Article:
BOISE, Idaho (AP) — A federal judge has ruled that a U.S. Forest Service plan to reduce domestic sheep grazing on the Payette National Forest by about 70 percent to protect bighorn sheep from diseases will remain in place.
Ninth U.S. Circuit Court of Appeals Judge A. Wallace Tashima, sitting by designation for the District of Idaho, made the ruling Tuesday.
“This really helps solidify that the Forest Service has done a first-rate analysis of the disease transmission between bighorn and domestic sheep,” said Craig Gehrke of The Wilderness Society, which intervened in the case along with several other conservation groups.
Sheep ranchers in Idaho and other states in 2012 sued the Forest Service over the bighorn sheep protection plan announced in 2010 that reduced the number of sheep grazing allotments on the Payette National Forest.
The Idaho Wool Growers Association, American Sheep Industry Association and other groups as well as several Idaho sheep ranchers contended the Forest Service didn’t adequately consider the environmental consequences of the plan as required by the National Environmental Protection Act.
They argued the federal agency failed to consider whether disease is transmitted between bighorn and domestic sheep, the effect reintroduced wolves have had on bighorns and if there are ways to increase bighorn sheep immunity to domestic diseases.
The sheep ranchers also said the plan is misguided and that the Forest Service wrongly used conclusions from a panel of experts on bighorn disease.
But Tashima in the 22-page decision rejected those arguments and said the agency did meet requirements in federal law in creating the plan.
“The decision is rather shortsighted,” said Harry Soulen, president of the Idaho Wool Growers Association and owner of Soulen Livestock Company, based in Weiser. “A number of us have lost our allotments or been forced out of the sheep business.”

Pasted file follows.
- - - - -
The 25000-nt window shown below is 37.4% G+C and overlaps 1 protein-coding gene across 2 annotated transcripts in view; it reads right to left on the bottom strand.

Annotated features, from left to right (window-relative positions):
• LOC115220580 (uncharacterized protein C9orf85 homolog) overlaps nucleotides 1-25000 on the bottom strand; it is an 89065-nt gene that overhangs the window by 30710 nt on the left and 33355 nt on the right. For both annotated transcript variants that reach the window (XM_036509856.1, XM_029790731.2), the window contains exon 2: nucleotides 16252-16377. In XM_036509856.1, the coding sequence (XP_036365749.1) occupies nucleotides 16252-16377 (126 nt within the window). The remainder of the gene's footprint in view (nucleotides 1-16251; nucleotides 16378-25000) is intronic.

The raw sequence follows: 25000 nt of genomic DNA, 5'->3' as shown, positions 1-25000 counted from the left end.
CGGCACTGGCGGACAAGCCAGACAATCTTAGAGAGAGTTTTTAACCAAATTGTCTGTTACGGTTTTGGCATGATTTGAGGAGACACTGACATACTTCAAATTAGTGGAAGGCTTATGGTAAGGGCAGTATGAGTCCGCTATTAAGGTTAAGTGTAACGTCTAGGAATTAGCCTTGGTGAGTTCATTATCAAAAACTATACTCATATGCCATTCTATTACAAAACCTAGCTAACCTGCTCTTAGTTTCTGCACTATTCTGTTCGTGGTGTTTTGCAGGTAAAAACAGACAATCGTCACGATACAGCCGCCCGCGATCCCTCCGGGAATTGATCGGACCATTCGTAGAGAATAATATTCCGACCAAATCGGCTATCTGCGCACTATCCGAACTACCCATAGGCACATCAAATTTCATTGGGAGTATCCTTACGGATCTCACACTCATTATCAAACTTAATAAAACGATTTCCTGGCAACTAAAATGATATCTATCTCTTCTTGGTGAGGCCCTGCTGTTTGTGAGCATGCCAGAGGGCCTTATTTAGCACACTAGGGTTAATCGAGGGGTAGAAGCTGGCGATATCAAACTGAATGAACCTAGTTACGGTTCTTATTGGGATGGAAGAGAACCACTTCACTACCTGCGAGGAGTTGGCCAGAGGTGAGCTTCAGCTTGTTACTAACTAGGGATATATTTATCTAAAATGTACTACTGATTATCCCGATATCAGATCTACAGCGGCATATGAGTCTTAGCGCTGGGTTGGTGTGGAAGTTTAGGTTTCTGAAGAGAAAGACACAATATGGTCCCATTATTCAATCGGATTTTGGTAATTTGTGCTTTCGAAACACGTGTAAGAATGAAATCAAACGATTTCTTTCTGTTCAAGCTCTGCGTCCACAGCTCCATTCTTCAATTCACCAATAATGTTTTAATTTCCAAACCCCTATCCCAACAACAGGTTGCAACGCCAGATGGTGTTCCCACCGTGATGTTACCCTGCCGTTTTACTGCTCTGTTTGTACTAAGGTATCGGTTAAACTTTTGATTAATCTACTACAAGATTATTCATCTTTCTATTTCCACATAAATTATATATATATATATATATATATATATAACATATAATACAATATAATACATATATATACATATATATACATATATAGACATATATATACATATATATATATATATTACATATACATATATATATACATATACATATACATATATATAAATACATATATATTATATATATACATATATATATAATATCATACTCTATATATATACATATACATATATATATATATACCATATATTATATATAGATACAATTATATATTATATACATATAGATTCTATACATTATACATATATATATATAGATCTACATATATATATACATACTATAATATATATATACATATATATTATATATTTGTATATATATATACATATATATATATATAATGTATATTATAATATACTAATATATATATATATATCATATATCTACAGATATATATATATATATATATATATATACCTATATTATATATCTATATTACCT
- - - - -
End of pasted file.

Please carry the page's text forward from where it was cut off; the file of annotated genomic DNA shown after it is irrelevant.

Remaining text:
He said he doesn’t believe domestic sheep are the causes of die-offs among bighorn sheep herds that contract pneumonia.
“To say that domestic sheep are causing the problem, that’s running loose with your judgment of what you say science is,” he said.
Soulen said that before the 2010 plan he kept about 10,000 mature sheep on grazing allotments on the Payette National Forest during the summer. He said that’ll go down to about 4,000 this summer, plus about 2,500 sheep on private land in the area he’s leasing.
He said it’s unclear if sheep ranchers will appeal Tashima’s ruling.
“We’ve got to study this before we make that decision one way or another,” he said.
The Payette National Forest in western Idaho includes river canyons ideal for bighorns, but they’ve been in decline in the region for two decades. Across the state, bighorn numbers have dwindled by half since 1990, to about 3,500.
Soulen said there are about 250,000 domestic sheep in the state, down from about 2 million in the 1940s.
He said the Payette National Forest is ideal for domestic sheep because they can start grazing in early July at about 5,000 feet and move up to about 8,000 feet to fresh pastures as the summer advances.
“It’s wonderful summer range,” he said. “High altitude, good green feed late into the year, late September. As feed in the lower elevations dries out, you keep working your way up to higher elevation where the good green feed is.”
Officials with the Payette National Forest didn’t return a call from The Associated Press on Wednesday.